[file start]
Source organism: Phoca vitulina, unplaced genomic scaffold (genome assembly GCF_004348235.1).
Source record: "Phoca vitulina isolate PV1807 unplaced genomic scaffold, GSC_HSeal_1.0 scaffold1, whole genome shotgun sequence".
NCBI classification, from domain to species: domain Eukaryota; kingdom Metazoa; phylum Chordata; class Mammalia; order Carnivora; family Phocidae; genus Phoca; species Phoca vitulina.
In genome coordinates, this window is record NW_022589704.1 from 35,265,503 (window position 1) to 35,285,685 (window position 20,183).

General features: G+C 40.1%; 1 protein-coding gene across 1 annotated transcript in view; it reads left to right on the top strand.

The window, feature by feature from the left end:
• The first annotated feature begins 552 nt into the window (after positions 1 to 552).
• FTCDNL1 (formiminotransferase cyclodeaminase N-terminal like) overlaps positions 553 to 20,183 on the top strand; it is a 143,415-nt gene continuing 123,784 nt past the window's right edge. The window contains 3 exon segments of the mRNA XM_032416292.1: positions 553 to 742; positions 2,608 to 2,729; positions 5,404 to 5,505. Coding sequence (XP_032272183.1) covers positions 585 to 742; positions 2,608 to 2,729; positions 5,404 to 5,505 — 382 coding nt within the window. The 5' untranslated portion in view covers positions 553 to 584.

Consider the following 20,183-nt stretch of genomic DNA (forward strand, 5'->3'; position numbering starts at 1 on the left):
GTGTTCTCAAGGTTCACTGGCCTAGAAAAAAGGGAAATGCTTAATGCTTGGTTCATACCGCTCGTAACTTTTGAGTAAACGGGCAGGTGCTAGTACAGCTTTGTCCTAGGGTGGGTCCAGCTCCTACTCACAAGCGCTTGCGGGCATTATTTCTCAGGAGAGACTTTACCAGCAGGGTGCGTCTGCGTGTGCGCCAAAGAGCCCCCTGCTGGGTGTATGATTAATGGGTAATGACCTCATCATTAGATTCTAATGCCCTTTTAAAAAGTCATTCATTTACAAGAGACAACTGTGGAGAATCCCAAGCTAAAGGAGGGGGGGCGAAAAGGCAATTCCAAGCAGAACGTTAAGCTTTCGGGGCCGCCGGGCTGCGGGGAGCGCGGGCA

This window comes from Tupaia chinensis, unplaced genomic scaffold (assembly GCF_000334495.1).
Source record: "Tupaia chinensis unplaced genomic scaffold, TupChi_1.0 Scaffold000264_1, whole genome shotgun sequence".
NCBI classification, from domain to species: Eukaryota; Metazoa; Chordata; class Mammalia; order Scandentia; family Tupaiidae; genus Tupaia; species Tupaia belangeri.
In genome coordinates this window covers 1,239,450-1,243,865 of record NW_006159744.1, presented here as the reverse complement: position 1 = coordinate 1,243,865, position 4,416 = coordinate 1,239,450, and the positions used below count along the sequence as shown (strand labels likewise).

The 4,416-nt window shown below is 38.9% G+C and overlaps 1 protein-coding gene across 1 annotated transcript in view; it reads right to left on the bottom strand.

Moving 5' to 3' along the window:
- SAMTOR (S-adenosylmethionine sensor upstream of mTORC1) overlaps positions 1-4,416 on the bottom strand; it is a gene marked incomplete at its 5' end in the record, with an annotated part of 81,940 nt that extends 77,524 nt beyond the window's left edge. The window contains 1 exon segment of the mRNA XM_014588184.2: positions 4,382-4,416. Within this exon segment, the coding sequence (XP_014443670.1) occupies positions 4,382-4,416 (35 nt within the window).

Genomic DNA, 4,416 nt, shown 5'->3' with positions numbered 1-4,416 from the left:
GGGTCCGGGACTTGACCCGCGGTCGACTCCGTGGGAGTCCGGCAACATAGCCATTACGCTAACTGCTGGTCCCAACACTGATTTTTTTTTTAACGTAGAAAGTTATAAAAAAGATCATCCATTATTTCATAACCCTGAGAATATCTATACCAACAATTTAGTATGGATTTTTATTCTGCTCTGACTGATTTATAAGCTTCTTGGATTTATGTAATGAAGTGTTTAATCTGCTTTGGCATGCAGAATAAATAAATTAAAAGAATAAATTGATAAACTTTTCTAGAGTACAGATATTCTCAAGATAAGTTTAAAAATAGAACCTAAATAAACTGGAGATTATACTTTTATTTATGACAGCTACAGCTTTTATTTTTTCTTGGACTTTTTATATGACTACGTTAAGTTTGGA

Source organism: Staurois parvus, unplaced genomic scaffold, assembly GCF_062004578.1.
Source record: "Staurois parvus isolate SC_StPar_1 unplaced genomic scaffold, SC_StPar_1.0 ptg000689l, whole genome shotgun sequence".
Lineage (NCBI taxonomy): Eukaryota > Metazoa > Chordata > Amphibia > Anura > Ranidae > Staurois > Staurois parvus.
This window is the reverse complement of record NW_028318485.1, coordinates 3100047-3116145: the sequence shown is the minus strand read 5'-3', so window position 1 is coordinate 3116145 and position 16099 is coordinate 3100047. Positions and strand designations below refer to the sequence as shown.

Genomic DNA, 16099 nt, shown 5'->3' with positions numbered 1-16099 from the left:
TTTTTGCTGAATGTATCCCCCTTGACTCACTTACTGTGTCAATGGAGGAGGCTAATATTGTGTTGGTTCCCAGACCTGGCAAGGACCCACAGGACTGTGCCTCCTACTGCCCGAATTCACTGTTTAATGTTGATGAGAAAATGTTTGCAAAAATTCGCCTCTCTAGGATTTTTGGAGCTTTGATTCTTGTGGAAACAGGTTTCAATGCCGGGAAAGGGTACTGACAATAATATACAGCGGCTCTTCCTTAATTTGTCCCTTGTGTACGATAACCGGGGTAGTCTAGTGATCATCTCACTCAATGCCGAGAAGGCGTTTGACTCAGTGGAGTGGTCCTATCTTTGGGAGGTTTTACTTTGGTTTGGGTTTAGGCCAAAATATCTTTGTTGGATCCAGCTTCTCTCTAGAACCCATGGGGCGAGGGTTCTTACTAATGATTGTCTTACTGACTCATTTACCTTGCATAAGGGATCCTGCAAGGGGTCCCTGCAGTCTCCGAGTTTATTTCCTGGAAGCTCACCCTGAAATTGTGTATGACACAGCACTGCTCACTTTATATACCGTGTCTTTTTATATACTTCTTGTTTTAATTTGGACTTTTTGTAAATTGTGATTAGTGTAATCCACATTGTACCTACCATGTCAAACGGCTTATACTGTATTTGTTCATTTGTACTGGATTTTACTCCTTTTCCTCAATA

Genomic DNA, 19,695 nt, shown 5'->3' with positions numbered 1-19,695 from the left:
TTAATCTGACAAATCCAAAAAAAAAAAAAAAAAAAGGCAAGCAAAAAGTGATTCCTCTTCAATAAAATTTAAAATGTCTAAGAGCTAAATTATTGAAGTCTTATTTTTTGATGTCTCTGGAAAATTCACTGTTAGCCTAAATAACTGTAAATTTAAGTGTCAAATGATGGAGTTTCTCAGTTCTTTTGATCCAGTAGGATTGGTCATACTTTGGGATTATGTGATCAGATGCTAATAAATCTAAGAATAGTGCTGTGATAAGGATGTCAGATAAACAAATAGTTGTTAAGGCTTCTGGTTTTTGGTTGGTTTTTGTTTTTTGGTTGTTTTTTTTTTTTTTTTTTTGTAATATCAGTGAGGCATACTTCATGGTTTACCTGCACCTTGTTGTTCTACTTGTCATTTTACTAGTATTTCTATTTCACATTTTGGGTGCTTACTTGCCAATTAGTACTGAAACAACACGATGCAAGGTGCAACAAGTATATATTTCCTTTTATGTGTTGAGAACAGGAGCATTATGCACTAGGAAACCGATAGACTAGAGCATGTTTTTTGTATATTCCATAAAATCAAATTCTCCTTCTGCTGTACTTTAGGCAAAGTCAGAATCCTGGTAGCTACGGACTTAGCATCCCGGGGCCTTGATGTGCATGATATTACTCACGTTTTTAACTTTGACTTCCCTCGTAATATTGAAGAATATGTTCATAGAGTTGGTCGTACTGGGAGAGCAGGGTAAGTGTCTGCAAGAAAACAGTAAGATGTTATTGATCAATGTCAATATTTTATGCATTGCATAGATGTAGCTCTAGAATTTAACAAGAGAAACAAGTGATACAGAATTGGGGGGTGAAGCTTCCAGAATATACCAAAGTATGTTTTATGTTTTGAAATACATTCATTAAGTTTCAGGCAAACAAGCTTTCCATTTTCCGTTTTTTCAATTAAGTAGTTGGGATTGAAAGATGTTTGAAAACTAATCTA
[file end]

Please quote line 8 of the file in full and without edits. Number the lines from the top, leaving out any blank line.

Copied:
• FTCDNL1 (formiminotransferase cyclodeaminase N-terminal like) overlaps positions 553 to 20,183 on the top strand; it is a 143,415-nt gene continuing 123,784 nt past the window's right edge. The window contains 3 exon segments of the mRNA XM_032416292.1: positions 553 to 742; positions 2,608 to 2,729; positions 5,404 to 5,505. Coding sequence (XP_032272183.1) covers positions 585 to 742; positions 2,608 to 2,729; positions 5,404 to 5,505 — 382 coding nt within the window. The 5' untranslated portion in view covers positions 553 to 584.